Ireland’s public spending minister Michael McGrath met calls for such an experiment with a warning in June that the €21 billion ($35.7 billion) wage bill could rise by “at least a fifth”. It would also add “a high degree of complexity” to the job of providing, in some cases, seven days a week services for the public while paying workers for four days.

Translated to the UK’s own public sector pay bill of almost £220 billion ($433 billion) last year, that kind of rise would leave ministers potentially looking for more than £40 billion ($78 billion) extra in wage bills at a time when Chancellor Rishi Sunak is in the mood for spending restraint.

However, Ben Zaranko of the Institute for Fiscal Studies says the overall fiscal impact is difficult to judge due to potential factors such as health improvements and lower demand for state-funded childcare: “There are so many moving parts it would be difficult to assess with any certainty.”

Across the private sector, Tony Wilson, director of the Institute for Employment Studies, argues that the productivity gains are unlikely to be enough to allow companies to grant an extra day’s pay without the hours.

“If it were this easy, I think more organisations would be doing it or would have tried it. We choose to take productivity gains largely through higher pay, rather than fewer hours,” he says.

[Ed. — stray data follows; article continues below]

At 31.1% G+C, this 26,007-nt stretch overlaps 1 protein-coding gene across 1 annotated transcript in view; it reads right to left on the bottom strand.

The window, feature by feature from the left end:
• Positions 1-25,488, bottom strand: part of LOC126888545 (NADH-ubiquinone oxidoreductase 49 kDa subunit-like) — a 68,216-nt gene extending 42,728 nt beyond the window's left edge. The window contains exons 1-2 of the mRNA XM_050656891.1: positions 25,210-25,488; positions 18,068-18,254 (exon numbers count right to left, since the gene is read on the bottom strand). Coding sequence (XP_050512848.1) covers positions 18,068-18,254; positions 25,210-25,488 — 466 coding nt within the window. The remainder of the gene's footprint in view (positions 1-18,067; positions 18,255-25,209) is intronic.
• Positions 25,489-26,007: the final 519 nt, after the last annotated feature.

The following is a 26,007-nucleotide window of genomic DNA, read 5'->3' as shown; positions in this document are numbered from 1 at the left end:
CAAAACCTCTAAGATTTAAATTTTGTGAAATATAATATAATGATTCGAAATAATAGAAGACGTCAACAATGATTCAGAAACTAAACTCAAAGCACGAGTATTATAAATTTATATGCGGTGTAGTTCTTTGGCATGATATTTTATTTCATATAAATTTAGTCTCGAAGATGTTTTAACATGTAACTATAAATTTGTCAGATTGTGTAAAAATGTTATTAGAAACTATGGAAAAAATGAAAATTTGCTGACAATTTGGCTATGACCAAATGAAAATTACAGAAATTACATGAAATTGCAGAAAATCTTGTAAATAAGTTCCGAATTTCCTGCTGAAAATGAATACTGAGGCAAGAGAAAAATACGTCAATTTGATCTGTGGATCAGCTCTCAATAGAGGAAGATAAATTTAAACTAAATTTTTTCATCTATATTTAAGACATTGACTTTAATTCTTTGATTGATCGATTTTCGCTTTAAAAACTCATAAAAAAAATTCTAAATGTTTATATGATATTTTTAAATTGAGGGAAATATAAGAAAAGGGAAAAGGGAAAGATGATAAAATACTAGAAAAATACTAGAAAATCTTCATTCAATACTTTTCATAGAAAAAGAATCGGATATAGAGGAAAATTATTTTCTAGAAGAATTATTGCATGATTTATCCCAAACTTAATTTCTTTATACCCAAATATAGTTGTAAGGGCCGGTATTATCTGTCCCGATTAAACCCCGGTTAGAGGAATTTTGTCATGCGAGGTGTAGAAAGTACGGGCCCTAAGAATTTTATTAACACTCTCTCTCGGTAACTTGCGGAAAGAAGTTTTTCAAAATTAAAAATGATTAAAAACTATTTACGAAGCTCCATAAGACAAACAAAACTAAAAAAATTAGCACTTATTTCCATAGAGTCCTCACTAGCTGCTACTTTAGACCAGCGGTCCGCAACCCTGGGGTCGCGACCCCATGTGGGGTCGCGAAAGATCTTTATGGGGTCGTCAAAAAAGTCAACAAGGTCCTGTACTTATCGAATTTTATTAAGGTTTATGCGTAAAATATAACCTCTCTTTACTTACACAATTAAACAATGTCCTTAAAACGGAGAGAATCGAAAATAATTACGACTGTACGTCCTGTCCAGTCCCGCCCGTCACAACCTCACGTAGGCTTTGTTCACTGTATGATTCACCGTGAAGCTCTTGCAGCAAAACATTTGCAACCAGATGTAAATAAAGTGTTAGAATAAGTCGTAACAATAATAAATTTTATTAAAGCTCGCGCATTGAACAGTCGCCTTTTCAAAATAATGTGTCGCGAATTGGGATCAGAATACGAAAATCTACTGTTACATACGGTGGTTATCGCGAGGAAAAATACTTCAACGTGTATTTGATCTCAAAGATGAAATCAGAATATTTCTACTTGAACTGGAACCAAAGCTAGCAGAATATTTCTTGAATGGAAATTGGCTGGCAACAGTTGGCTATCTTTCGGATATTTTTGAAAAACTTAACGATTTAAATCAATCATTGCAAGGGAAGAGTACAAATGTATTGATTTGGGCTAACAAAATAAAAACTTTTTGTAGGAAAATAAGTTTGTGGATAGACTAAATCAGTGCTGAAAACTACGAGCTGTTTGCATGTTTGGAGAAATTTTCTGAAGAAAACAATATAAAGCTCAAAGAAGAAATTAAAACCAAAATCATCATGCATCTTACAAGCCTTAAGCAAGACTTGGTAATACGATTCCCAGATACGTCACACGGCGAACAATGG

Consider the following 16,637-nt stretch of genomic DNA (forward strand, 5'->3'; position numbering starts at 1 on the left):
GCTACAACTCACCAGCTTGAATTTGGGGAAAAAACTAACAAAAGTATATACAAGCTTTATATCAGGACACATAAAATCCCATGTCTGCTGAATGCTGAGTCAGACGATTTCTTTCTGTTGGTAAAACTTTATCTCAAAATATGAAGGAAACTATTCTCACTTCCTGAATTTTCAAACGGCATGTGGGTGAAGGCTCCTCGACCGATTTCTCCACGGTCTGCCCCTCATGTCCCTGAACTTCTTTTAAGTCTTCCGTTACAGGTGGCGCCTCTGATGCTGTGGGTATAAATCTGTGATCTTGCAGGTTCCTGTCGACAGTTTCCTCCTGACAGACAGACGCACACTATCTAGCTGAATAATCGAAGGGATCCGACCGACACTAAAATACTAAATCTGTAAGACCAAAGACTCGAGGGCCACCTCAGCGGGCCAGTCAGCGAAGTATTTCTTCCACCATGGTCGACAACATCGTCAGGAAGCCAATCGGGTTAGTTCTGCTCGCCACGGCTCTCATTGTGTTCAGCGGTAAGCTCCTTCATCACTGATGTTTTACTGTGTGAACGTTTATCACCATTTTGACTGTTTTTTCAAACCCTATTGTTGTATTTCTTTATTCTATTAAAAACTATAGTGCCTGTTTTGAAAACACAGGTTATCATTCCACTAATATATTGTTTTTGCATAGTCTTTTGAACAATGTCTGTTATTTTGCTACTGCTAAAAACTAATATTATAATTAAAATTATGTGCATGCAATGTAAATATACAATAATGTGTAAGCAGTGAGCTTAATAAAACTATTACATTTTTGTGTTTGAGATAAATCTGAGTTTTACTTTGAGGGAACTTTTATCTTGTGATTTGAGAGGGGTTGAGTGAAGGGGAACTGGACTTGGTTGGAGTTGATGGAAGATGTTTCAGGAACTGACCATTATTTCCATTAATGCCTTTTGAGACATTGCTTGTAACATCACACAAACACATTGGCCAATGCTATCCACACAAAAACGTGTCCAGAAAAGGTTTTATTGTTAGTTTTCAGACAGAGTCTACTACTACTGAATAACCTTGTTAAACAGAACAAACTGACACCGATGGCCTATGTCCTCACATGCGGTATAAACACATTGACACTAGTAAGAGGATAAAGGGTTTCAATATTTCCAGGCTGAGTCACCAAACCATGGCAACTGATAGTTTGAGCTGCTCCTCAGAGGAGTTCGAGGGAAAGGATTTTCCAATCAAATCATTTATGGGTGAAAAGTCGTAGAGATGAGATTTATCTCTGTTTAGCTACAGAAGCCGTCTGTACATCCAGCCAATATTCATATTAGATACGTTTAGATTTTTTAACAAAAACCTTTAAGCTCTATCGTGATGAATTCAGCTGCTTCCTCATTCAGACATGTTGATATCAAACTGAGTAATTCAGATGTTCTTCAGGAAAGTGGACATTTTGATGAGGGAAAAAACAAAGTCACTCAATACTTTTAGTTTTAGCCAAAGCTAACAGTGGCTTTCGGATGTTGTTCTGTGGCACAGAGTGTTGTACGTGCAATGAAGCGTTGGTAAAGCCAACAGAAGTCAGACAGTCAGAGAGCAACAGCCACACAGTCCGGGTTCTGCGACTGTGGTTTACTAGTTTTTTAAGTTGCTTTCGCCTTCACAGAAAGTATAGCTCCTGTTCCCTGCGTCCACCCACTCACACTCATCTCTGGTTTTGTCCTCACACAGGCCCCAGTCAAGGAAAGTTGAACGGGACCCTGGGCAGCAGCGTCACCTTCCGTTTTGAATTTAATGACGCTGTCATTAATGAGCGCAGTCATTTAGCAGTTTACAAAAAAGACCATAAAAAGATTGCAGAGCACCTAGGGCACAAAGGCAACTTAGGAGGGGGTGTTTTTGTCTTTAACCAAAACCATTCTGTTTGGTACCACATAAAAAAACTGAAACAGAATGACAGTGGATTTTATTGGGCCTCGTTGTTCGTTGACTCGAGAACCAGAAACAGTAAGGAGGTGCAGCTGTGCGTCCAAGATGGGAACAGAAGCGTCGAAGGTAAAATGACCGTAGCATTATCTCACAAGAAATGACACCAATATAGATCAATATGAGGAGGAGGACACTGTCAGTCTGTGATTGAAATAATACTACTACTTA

While somebody on a four-day week is likely to produce more than a five-day worker does in four, closing the gap completely is unlikely “without radically changing how workplaces work”. That might be through investing in labour saving technology or better management. “It isn’t something that happens by flicking a switch,” Wilson adds.

Employer groups are not sold on the idea either. On whether firms can afford to foot the bill, Roger Barker, head of policy at the Institute of Directors, says the “simple answer is no” as balance sheets have been strained by the crisis.

He says: “Businesses should do what’s right for them depending on their unique circumstances. But in many organisations, it’s quite difficult because many types of jobs require the person to be present. In many service industries, you actually need to be there to provide the service. We’ve got a tough challenge now to come out of this pandemic, so I don’t feel that now’s the right time to be thinking about that, particularly when the workforce is being offered unprecedented opportunity in terms of greater flexibility anyway.”